How can people apply this “fail fast” principle to making real decisions about real money issues?

Rick Newman:  In real life, failure is not always binary. It’s not like, either you succeed or you fail. Quite often, you are on the cusp of something. You are not exactly failing, but you are not exactly succeeding. It’s actually very difficult to know. If you are in a dead-end career, do you just accept it and ride it as far as you can go, or do you take the risk of starting something new? That might mean you have to give up the old thing and accept a risk and some instability for a while.

When Is It Time To Quit?

Rick Newman: I actually think that in real life this is quite hard to figure out. That’s why I get deep in the weeds with people who’ve been through this.  What happens is they hit a crucible moment where they almost cannot go any further. You’ll hear entrepreneurs saying, “All credit cards were maxed out. I was barely sleeping at night. I was having nightmares. I was borrowing money. I just knew this couldn’t go on anymore.”

Other times you’ll hear people say, “I set some goals and deadlines for myself. If I had not met those goals or deadlines, that’s the point at which I said, “I don’t think this is working,” Most of this happens in a gray zone.  It’s not black and white. I think those are some of the ideas.

You have to know the toll it’s taking on you. You have to think about opportunity cost. “Can I be deploying my own personal resources?” Whether it’s money you’re investing or your own labor, ask yourself, “Can I get a better return on this someplace else?” and how about, “Am I happy at what I’m doing?” and “If this goes on for long enough.” This is one of the hardest things to do - getting yourself out of the gray zone and going and hitting that moment where you decisively do something.

Douglas Goldstein:   Clients often ask me, “What’s the best investment?” I don’t know what the best investment is. It has to be customized for who you are. Also, you’ve got to be happy with what you are doing.

If you’re miserable, that’s probably a very good indication that maybe, you are not in the right spot. A rebounder is someone who is going to say, “I don’t want to be miserable. I’m going to go find something that makes me happy.”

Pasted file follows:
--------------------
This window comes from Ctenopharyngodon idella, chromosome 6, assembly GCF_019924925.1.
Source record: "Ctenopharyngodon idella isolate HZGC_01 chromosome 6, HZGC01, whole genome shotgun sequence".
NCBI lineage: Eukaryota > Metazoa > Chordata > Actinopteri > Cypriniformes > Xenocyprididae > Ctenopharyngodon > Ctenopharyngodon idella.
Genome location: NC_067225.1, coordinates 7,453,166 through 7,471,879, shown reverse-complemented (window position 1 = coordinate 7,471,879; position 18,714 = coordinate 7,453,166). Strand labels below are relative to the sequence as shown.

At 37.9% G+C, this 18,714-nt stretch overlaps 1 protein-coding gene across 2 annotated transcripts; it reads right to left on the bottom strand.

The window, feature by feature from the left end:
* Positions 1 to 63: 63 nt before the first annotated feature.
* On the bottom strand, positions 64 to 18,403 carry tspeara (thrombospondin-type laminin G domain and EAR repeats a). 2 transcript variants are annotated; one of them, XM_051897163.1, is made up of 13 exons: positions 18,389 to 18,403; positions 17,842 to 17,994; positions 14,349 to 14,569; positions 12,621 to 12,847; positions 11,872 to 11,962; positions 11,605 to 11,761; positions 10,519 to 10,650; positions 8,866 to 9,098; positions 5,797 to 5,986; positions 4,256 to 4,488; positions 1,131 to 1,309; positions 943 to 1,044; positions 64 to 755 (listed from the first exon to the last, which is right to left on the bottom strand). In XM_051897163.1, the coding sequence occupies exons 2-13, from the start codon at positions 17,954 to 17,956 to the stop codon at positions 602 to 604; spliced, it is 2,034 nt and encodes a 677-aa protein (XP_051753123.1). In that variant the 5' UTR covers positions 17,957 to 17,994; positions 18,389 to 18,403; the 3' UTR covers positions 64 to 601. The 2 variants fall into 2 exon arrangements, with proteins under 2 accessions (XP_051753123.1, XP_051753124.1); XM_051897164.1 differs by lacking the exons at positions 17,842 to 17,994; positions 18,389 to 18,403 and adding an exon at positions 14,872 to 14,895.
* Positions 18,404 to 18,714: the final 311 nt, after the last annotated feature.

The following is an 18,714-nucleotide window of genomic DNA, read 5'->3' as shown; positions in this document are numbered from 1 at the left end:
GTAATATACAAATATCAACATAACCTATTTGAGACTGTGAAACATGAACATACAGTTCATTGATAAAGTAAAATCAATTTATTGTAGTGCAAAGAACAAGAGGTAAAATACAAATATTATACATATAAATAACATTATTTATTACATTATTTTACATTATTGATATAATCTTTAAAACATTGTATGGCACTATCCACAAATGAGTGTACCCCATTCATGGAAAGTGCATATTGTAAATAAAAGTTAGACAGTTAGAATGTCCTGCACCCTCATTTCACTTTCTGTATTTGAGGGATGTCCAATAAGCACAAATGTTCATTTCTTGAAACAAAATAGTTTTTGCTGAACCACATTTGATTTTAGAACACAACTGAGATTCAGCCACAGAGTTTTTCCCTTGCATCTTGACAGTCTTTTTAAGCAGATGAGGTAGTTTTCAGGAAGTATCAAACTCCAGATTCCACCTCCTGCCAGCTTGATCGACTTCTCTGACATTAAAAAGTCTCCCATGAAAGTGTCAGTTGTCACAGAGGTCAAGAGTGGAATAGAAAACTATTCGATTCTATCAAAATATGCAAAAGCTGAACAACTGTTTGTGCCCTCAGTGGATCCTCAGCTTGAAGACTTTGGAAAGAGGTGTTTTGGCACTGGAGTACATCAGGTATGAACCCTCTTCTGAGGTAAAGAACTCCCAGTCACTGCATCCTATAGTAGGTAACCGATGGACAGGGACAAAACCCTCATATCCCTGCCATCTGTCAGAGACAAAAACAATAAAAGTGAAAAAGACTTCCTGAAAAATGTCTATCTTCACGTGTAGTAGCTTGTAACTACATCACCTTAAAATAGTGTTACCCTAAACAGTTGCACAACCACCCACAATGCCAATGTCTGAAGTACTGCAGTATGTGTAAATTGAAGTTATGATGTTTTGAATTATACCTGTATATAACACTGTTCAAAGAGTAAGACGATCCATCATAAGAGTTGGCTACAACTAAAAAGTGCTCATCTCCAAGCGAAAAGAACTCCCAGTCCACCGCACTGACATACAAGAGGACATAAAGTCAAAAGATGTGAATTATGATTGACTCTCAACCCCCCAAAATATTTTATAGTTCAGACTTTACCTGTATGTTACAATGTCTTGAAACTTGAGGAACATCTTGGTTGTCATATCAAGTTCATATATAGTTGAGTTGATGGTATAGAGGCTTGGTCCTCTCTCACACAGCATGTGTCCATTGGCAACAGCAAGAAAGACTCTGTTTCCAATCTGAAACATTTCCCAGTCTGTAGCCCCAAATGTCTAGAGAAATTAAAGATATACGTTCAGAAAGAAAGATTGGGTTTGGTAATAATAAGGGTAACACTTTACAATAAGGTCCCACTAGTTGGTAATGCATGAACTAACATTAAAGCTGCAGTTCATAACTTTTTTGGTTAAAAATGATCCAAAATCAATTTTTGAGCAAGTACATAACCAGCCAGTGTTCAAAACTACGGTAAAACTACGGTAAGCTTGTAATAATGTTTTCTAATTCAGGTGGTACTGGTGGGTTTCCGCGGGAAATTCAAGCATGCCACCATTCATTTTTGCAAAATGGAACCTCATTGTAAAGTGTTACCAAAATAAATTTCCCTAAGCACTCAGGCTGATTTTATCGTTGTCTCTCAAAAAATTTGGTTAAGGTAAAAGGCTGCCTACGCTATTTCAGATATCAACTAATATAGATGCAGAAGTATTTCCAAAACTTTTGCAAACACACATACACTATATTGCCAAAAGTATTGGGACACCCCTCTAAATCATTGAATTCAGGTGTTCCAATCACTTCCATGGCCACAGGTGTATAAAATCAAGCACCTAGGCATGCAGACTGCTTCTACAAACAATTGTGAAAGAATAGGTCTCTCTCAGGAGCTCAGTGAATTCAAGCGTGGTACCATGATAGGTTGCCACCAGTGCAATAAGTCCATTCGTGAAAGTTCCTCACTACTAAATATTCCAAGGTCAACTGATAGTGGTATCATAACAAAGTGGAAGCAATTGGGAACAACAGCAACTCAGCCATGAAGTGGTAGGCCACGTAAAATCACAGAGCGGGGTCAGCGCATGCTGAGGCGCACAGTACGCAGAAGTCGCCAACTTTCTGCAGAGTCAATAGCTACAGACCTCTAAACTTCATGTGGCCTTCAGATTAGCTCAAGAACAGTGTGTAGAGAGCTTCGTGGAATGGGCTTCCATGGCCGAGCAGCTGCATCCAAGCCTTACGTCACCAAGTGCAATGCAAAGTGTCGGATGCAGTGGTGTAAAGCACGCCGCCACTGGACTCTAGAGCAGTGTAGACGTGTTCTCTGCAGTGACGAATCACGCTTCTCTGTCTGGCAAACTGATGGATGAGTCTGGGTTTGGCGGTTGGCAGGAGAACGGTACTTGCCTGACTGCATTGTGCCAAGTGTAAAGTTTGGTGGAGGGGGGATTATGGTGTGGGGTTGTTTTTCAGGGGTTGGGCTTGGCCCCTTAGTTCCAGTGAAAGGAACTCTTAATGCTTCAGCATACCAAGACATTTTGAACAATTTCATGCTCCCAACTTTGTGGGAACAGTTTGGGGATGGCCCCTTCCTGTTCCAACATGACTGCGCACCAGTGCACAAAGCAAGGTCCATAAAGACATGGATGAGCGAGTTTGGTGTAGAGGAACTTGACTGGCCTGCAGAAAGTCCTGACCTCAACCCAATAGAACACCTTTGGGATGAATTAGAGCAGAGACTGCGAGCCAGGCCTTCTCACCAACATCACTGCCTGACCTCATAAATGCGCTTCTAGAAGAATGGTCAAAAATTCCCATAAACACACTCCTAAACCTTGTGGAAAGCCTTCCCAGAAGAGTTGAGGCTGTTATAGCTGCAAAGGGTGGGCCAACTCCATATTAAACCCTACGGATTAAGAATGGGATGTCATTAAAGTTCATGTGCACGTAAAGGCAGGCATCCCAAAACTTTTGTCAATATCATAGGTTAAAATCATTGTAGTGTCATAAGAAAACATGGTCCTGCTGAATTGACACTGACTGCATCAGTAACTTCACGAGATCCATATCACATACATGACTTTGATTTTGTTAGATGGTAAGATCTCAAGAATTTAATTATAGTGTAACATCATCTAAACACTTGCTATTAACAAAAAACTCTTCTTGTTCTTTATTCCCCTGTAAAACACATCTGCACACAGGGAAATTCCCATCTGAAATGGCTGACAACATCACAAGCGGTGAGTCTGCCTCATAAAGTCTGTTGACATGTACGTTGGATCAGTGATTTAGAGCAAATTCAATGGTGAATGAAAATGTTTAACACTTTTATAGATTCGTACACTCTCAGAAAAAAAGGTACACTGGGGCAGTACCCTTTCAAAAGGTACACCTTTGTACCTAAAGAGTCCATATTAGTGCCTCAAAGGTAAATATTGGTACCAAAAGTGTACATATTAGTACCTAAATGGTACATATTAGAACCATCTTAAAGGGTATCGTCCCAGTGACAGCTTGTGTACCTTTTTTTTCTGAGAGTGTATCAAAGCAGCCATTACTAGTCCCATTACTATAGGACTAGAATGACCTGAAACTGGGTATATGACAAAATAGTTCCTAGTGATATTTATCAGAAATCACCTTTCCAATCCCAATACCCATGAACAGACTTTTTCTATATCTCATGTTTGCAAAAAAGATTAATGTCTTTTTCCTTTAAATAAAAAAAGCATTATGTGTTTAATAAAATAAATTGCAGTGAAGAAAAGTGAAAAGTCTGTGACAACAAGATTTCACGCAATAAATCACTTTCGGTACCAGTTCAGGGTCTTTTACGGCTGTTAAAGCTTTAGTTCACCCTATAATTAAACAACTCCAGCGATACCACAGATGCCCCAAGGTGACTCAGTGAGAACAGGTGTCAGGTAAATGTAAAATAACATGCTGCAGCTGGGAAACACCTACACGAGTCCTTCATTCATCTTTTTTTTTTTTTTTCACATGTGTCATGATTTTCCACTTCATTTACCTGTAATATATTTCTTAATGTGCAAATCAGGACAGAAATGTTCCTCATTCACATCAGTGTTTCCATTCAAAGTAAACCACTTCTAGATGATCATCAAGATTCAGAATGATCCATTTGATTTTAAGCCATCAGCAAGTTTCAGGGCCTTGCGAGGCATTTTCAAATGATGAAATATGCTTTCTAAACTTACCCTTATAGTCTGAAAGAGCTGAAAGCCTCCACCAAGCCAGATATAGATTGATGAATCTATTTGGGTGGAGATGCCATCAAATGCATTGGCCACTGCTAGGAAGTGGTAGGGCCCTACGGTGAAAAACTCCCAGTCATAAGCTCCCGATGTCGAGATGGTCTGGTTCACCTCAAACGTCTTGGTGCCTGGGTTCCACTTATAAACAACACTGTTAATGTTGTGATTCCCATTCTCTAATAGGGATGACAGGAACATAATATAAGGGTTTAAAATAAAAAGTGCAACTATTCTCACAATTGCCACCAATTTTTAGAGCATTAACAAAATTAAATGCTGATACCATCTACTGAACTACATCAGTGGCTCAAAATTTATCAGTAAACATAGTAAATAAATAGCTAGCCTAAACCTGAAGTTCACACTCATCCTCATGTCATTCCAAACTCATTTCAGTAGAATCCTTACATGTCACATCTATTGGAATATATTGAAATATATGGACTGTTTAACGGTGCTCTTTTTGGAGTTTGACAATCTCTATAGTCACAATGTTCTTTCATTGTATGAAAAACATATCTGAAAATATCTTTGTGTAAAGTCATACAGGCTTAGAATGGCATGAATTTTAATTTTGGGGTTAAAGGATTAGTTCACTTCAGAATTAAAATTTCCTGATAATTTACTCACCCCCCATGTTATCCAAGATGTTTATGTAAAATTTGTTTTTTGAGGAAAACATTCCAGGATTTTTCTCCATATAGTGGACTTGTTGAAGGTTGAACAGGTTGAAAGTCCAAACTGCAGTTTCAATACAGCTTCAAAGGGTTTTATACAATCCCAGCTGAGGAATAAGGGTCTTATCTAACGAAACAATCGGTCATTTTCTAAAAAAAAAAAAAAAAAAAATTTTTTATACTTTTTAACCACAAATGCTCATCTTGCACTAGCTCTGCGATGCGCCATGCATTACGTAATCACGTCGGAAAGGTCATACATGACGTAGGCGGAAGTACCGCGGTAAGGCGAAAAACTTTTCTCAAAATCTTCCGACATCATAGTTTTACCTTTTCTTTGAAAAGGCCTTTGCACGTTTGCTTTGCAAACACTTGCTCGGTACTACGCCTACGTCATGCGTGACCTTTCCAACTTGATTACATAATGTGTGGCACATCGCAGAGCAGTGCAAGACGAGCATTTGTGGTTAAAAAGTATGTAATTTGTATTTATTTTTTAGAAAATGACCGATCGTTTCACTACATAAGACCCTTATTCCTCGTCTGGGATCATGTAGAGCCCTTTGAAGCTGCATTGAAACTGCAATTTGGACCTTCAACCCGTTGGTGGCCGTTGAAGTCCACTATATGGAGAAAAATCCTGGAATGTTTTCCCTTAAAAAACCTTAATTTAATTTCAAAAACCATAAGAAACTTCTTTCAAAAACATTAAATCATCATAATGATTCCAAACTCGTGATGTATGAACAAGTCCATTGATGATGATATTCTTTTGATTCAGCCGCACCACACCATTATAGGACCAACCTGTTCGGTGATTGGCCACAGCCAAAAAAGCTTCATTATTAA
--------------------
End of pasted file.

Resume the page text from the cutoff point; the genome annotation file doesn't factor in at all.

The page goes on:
Rick Newman:  Yes and again, entrepreneurs love misery. They don’t love it but they are willing to go through it. At the closing chapter of my book, one of the nine attributes of Rebounders that I identified is that they are comfortable with discomfort. Nothing comes easy; no pain no gain. Anything worth attaining is worth working hard for. Put up with some discomfort, but set a limit and define these things for yourself.

How much discomfort is too much? You can’t answer that in any general way. It’s a personal matter. Define for yourself what success or failure is.

I think we all continuously redefine success as we move along. We probably have grandiose notions of success when we are young, and then we realize that it’s not so easy. We change our thinking a little bit. This happens continuously without us realizing it. What a lot of people do is they redefine success as they get more experience. As they get older, they focus more on the quality of life and less on acquisitions or material wealth.

What is success to you today? What is failure to you today? Once you know what those things are, these things are a little bit easier to comprehend.

Douglas Goldstein: Rick, how can people follow you and follow your work.

Rick Newman:  They can visit my website:  I’m a writer for Yahoo Finance as you mentioned, and my work is there all the time.

Douglas Goldstein:  We’ll link to that at the show notes of today’s show. Rick Newman, thanks so much for your time.